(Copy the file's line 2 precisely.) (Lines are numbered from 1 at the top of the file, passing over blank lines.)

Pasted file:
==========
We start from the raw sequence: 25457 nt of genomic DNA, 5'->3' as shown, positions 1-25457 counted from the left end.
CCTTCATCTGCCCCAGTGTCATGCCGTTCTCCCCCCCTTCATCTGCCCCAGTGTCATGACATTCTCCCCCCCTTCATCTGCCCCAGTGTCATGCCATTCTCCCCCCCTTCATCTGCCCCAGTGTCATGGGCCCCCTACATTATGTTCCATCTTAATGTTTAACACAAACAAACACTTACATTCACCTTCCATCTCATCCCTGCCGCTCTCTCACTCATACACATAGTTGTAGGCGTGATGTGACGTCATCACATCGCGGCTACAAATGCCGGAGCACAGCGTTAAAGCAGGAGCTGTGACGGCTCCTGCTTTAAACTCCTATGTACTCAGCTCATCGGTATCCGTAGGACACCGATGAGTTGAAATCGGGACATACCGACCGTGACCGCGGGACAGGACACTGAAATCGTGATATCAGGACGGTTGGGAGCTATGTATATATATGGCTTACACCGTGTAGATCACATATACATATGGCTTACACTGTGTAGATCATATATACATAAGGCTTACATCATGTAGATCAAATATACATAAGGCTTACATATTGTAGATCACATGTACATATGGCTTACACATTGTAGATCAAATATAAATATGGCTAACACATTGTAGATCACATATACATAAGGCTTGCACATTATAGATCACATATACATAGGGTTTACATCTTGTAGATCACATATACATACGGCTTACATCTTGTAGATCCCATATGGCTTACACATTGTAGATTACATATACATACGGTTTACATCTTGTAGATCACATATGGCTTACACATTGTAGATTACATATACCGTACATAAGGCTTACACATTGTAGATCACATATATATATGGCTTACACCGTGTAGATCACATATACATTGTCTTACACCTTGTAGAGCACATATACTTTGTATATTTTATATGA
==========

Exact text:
CCTTCATCTGCCCCAGTGTCATGCCGTTCTCCCCCCCTTCATCTGCCCCAGTGTCATGACATTCTCCCCCCCTTCATCTGCCCCAGTGTCATGCCATTCTCCCCCCCTTCATCTGCCCCAGTGTCATGGGCCCCCTACATTATGTTCCATCTTAATGTTTAACACAAACAAACACTTACATTCACCTTCCATCTCATCCCTGCCGCTCTCTCACTCATACACATAGTTGTAGGCGTGATGTGACGTCATCACATCGCGGCTACAAATGCCGGAGCACAGCGTTAAAGCAGGAGCTGTGACGGCTCCTGCTTTAAACTCCTATGTACTCAGCTCATCGGTATCCGTAGGACACCGATGAGTTGAAATCGGGACATACCGACCGTGACCGCGGGACAGGACACTGAAATCGTGATATCAGGACGGTTGGGAGCTATGTATATATATGGCTTACACCGTGTAGATCACATATACATATGGCTTACACTGTGTAGATCATATATACATAAGGCTTACATCATGTAGATCAAATATACATAAGGCTTACATATTGTAGATCACATGTACATATGGCTTACACATTGTAGATCAAATATAAATATGGCTAACACATTGTAGATCACATATACATAAGGCTTGCACATTATAGATCACATATACATAGGGTTTACATCTTGTAGATCACATATACATACGGCTTACATCTTGTAGATCCCATATGGCTTACACATTGTAGATTACATATACATACGGTTTACATCTTGTAGATCACATATGGCTTACACATTGTAGATTACATATACCGTACATAAGGCTTACACATTGTAGATCACATATATATATGGCTTACACCGTGTAGATCACATATACATTGTCTTACACCTTGTAGAGCACATATACTTTGTATATTTTATATGA